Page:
Unfortunately, she has come to the notice of the young, conservative king, who wants her married off to a man who will control her. Rothgar comes to mind. Rothgar has no intention of being part of the king's plan, but he does agree to escort her south to court, and he promises Diana that he will send her home to the north, safe and free. But that's before he spends a long journey in her company, and before enemies attack and wills shatter.... I do get long winded when I talk about Rothgar, don't I? Clearly I'm as fascinated as everyone else.
I think it's that his early tragedies have shaped him into such an interesting man. He's very gifted, and disciplined. Some people think of him as a rake, but he's not. He's no saint, but he's in control of all his appetites. Until Devilish, of course.
I've created a Rothgar page at: http://www.members.home.net/jobev, which includes Rothgar scenes from the previous books, so people who'd like to see what all the fuss is about can read them and see if their interest is stirred. I've also put up part of chapter one, and other excerpts from Devilish will be there soon.
Barb S: What's next for Jo Beverley?
Jo B: The very next thing will be a novella in a collection next January called IN PRAISE OF YOUNGER MEN. That was my idea.
NAL wanted an anthology idea, and when I suggested that, they went for it. I had a story in mind -- a young medieval champion married off to an older, and rather jaded widow. However, NAL suggested I write a story to link into the next novel, which will be out in February 2001. That seemed like a good idea, and I already had two linked stories going, one of which was an older woman/younger man story.... So that one is Imaginary Heaven. And the novel will be, I hope, THE PRICE OF HEAVEN, with the following novel HEAVEN FOR A ROGUE.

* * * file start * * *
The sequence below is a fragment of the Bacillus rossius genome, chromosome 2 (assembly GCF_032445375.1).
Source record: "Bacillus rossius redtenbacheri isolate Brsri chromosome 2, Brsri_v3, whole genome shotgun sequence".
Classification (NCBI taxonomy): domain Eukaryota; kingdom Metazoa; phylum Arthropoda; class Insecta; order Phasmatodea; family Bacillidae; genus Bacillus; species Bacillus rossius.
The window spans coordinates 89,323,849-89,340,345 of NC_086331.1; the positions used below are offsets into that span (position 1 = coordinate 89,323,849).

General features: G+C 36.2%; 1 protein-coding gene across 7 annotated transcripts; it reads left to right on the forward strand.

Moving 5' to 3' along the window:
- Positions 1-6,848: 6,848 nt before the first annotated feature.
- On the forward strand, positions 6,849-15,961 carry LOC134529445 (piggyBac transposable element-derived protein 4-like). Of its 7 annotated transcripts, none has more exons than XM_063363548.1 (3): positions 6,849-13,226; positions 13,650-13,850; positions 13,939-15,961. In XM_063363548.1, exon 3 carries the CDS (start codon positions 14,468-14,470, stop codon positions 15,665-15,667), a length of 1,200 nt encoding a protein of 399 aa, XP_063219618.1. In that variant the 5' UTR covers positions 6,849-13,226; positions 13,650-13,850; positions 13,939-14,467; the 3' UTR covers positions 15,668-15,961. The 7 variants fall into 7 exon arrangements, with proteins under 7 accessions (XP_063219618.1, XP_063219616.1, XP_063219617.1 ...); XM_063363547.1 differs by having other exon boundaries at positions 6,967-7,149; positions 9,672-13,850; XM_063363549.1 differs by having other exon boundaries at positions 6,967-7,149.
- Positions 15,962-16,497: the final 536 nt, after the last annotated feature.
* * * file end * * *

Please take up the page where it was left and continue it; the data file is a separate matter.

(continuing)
Readers familiar with my books might guess that I'm sliding over back into my popular Rogues series. THE PRICE OF HEAVEN is about Clarissa Greystone, who got all Lord Deveril's dirty money at the end of THE UNWILLING BRIDE. HEAVEN FOR A ROGUE will be about Con Somerford.
Which reminds me that AN UNWILLING BRIDE will be re-released in December this year. That is my most hard-to-find book, and the second of the Rogues. It won a RITA for best regency, and the Golden Leaf award for Best Historical. (They didn't have a regency category, but this isn't a traditional regency. It's longer, and quite sexy.)
None of the above are paranormal, I'm afraid, except that many people seem to think that Rothgar is devilishly omniscient! But there is that dragon story one day, and if I get another chance to do a story set in Faerie, I'll grab it.
title was rereleased in
FORBIDDEN MAGIC - Left penniless after her parents' death, Meg Gillingham was in dire straits. Her cruel landlord threatened to turn her and her siblings out of their home by the New Yearunless she surrendered her sister to his lecherous whims. Only a miracle could save her: a magic statue that granted wishesfor a price...
never expected the statue to bring her a marriage proposal, especially
from the handsome Earl of Saxonhurst, who needed a bride to keep
his fortune. Her heart raced wildly, for she was held spellbound
by her desire for this man. But a villain was determined to destroy
their union with mistrust, and see them dead. Now Meg had to put
her faith in a more powerful magicthe magic of love...
This unique collection was put together on-line and features linked stories set in Georgian England in the boundaries between the human world and that of Faerie.
Lord of Elphindale"